by Cathy L. Lucrezi, Attorney at Law
The fair housing laws are very clear: It is unlawful to refuse to rent to a person because of that person’s race, color, religion, sex, national origin, familial status, or handicap. What is not so clear, perhaps, is that a refusal can occur even if the word “no” is never used.

An unlawful refusal of housing can be the basis for a fair housing complaint and can result in the landlord being liable to the applicant or tenant for a substantial sum of damages, as well as fines and attorney’s fees. Examples of an unlawful refusal of housing:

The landlord takes the application but allows it to languish on his desk, hoping the applicant will forget about it or find some other place to live. The landlord’s inaction is as good as a “no”.

Of course, delays occur for reasons totally unrelated to unlawful discrimination. The agent may go on vacation, or the agent may be waiting for the employment verification to come back. A good management office will make diligent efforts to make sure such delays are avoided. If delays do occur, good management will communicate with the applicant to assuage any of his concerns.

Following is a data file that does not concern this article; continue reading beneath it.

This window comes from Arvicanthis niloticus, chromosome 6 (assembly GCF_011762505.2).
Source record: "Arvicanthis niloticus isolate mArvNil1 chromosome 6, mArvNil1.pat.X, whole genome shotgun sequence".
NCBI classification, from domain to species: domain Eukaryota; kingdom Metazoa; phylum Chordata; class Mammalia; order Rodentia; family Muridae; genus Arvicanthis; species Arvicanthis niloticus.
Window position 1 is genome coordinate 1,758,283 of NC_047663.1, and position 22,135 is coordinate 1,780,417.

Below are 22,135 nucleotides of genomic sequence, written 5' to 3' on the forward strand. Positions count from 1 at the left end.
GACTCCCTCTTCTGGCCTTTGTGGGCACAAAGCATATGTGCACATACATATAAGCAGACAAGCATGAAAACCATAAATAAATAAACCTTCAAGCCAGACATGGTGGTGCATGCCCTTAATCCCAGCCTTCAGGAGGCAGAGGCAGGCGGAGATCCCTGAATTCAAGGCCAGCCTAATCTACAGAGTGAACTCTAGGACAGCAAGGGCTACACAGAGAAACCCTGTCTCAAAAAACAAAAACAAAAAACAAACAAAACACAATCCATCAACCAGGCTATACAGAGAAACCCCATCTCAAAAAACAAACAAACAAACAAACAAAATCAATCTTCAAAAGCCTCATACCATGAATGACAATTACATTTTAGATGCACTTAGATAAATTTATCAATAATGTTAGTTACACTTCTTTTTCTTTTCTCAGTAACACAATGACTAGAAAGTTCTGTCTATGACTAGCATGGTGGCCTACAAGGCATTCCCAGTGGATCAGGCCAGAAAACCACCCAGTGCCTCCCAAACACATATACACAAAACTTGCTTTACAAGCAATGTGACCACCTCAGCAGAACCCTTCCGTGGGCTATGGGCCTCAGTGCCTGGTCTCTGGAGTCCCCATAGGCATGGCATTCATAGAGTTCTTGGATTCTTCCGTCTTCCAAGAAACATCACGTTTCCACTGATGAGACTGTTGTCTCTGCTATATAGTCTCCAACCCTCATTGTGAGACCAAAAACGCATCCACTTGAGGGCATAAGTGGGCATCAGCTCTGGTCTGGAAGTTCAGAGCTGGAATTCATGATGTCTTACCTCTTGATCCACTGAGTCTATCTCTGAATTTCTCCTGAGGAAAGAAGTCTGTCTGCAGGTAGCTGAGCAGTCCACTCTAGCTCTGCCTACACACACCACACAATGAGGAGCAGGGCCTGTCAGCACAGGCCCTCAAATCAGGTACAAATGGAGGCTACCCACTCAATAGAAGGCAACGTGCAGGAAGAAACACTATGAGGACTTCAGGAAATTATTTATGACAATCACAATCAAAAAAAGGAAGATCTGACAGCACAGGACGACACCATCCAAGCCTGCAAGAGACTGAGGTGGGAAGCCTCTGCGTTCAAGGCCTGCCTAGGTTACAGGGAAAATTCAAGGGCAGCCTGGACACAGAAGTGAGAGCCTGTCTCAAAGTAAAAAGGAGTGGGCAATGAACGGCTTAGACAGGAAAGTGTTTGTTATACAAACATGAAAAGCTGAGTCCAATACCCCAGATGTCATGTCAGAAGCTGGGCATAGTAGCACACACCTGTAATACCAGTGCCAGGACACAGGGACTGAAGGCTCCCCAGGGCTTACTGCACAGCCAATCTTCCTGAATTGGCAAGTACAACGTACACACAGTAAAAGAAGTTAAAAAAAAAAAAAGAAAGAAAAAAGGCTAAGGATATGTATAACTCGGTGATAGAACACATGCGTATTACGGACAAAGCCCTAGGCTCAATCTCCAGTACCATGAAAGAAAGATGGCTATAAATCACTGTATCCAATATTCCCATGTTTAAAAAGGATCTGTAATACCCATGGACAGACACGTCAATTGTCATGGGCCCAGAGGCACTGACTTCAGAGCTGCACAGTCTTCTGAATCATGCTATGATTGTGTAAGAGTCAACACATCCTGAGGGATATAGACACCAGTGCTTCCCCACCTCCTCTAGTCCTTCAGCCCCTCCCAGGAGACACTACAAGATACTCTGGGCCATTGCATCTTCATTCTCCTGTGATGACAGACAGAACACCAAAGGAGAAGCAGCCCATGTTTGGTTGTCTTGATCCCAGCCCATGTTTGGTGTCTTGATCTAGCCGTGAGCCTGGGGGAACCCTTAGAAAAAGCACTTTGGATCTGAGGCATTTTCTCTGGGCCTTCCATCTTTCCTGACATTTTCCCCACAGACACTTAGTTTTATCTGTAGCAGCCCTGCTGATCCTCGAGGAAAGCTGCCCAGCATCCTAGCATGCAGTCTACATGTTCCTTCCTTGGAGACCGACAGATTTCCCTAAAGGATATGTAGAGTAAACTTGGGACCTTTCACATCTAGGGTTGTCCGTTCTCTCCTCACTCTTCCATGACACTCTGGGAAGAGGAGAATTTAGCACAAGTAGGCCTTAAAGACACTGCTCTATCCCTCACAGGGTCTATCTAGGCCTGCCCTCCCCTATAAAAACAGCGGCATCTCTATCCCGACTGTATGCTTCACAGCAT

“This place is terrible!”

The landlord shows the home to the applicant but persistently bad-mouths it, in the hopes the person will just walk away. Showing the unit does not disguise what is really happening: The landlord does not want to rent to the person.

Of course, the landlord is obligated to tell a prospective tenant about “latent defects” – negative things that the person would not be able to learn from an inspection. However, the law is violated when the landlord goes beyond this; being so negative that the applicant begs to be shown another unit or disappears altogether.

“You’re approved, but you need a co-signer.”

The landlord is requiring a guarantor or co-signer from an applicant merely because the person is a member of a protected class. Whether the landlord is doing it intentionally or doing it because of some wrong-headed generalization about a group of people, it violates the law. The “conditional approval” is the same as a refusal.

Of course, it is absolutely ok to require a guarantor or co-signer to the lease, provided it is done for a sound business reason. Regrettably, some landlords impose such a condition on single mothers, disabled individuals, and non-citizens who are lawfully present in the U.S.A.

The solution

Develop written criteria for who will qualify for a rental. Develop a written procedure for how each application will be handled. Follow the procedures! The more standardized the procedure is, the less likely there will be one of the refusals listed above.

Be sure that your decisions about who qualifies and what conditions are imposed are based on legitimate, non-discriminatory reasons. If it can’t pass that test, you shouldn’t be doing it.

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